Element size of 0.025 mm was chosen since any further reduction in element size beyond this point will result in a
change of less than 3%, which is considered acceptable at this stage. An extensive study of the numerical
parameters and their effects was conducted, including element formulation, contact and stepping parameters,
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however the results are not presented here for the brevity. Furthermore, all of the force values are shown relative to
the simple geometry case, due to confidentiality.
1 300 1 1

Joining force (relative)

Joining force (relative)

Joining force (relative)

Body-Fully Grooved
Max. joining force Min.Overlap_Trials
Trial Filter_Trials

Computational time (min)

Numerical model Numerical model

Element: CAX4
Size: 0.025 mm

Computational time

0 1/40 1/80 1/120
0 1 2 3 4 0 1 2 3 4
Element size (mm) Displacement [mm] Displacement [mm]
a) Joining force and computational time b) Simple geometry c) Grooved geometry
vs. element size
Fig. 4. Sensitivity analysis (a) force-displacement curves for simple geometry (b) and grooved geometry (c).

All of the analyses described have been performed for a constant Coulomb friction coefficient of 0.1, a value
typically used for lubricated steel-to-steel contact. In this step, however, a set of iterations was done to determine
the friction coefficient. The friction coefficient was determined through comparison with the results of joining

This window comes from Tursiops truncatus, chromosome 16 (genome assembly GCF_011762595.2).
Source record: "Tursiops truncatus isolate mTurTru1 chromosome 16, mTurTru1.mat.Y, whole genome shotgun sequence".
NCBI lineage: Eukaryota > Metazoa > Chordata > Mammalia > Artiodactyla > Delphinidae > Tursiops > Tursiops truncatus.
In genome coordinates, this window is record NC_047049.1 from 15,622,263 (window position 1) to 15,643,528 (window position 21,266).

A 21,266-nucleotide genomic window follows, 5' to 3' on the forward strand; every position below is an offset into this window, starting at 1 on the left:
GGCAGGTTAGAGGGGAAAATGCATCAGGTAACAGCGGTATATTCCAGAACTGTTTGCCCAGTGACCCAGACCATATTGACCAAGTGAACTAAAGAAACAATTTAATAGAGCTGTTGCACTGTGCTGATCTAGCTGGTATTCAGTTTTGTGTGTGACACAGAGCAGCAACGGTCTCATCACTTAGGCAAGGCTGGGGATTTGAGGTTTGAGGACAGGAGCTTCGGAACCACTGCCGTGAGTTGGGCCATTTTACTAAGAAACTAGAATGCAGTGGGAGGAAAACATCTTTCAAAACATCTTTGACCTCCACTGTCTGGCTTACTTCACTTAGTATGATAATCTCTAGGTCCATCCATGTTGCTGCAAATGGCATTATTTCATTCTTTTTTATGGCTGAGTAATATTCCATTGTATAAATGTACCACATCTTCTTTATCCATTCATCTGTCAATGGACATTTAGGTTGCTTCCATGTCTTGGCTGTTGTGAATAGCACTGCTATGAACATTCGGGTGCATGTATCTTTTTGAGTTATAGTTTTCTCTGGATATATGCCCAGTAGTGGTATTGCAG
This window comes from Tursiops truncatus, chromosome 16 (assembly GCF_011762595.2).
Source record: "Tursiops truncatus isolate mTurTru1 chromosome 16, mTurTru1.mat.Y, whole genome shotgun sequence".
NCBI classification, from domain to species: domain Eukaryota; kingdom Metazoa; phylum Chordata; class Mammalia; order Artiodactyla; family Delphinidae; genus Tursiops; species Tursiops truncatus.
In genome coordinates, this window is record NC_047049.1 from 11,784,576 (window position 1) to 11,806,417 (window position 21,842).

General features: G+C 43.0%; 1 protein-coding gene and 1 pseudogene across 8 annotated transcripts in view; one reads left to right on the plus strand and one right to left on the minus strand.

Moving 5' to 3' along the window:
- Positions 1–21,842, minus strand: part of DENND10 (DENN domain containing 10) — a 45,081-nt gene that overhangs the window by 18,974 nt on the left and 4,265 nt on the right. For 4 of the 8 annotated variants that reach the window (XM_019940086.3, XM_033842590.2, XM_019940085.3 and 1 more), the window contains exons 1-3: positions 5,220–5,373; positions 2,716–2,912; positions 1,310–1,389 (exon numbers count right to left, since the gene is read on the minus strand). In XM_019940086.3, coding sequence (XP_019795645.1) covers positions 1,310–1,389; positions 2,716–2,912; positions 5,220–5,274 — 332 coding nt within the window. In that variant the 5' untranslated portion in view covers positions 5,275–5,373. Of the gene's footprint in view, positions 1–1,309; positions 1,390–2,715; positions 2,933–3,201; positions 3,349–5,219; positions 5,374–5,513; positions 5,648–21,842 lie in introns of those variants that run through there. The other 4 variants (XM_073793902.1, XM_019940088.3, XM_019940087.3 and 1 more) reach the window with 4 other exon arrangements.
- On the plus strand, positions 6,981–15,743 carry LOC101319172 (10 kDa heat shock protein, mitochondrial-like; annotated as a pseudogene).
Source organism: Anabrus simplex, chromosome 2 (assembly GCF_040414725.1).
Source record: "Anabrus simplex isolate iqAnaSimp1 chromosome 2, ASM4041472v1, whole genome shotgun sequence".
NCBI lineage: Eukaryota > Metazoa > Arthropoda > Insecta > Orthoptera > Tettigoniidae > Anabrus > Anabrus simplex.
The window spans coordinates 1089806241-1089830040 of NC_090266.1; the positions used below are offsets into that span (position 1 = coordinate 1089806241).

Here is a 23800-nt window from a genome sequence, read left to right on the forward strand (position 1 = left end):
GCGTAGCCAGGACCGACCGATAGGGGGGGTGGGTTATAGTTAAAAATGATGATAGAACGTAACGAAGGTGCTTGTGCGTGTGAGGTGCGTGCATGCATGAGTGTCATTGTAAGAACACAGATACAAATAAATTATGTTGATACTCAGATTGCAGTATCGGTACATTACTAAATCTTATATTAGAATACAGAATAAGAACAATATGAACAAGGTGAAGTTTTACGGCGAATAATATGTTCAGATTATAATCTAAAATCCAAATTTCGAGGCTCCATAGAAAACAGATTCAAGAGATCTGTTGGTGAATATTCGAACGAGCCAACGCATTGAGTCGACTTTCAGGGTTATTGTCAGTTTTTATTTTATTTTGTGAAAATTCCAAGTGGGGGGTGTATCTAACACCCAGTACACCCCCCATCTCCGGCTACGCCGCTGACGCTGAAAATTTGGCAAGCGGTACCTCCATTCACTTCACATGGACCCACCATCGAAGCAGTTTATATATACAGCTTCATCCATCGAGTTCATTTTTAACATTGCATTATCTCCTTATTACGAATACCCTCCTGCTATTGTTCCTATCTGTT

trials for both simple and grooved geometry (Fig. 4b and c). The coefficient of friction was determined as 0.14, for
both geometries. In both cases, the model agrees well with the experiments; for the simple geometry, the
agreement is to within 10%, while for grooved geometry the maximum difference is just under 15%. This is
considered acceptable at this stage, however these results also suggest that the model needs to be improved.
Ideally, the difference should be close to the 3% from the sensitivity analyses.
4. Analysis
In this section, using the information from both physical trials and numerical trials, a brief analysis of the
process is presented. Fig. 5a below shows a force-displacement curve representative of the joining process. An
important observation can be made from this figure. The force curve can be split into three regions; first, elastic
deformation region, where the contact is initialised and the pin touches the tube without permanent deformation;
second, plastic deformation region where the pin deforms plastically and the contact area between the pin and tube
gradually increases as the pin is pushed into the tube, leading to an almost linear increase in joining force; third and
last, the region where both pin and tube deform plastically, leading to a drop in the joining force. This behaviour is
observed for both simple and grooved geometry.
Fig. 5b and 5c below show the force-displacement curves for the simple and grooved geometry, for three
different interference values, 33, 55 and 77 ȝm. One key conclusion to be drawn from both figures is that
maximum interference does not provide maximum joint strength; instead the joint force seems to reach the
maximum around the average overlap value. This is expected, since at high interference values, the tube tends to
deform plastically at an early stage, reducing the effective interference and therefore the contact pressure and the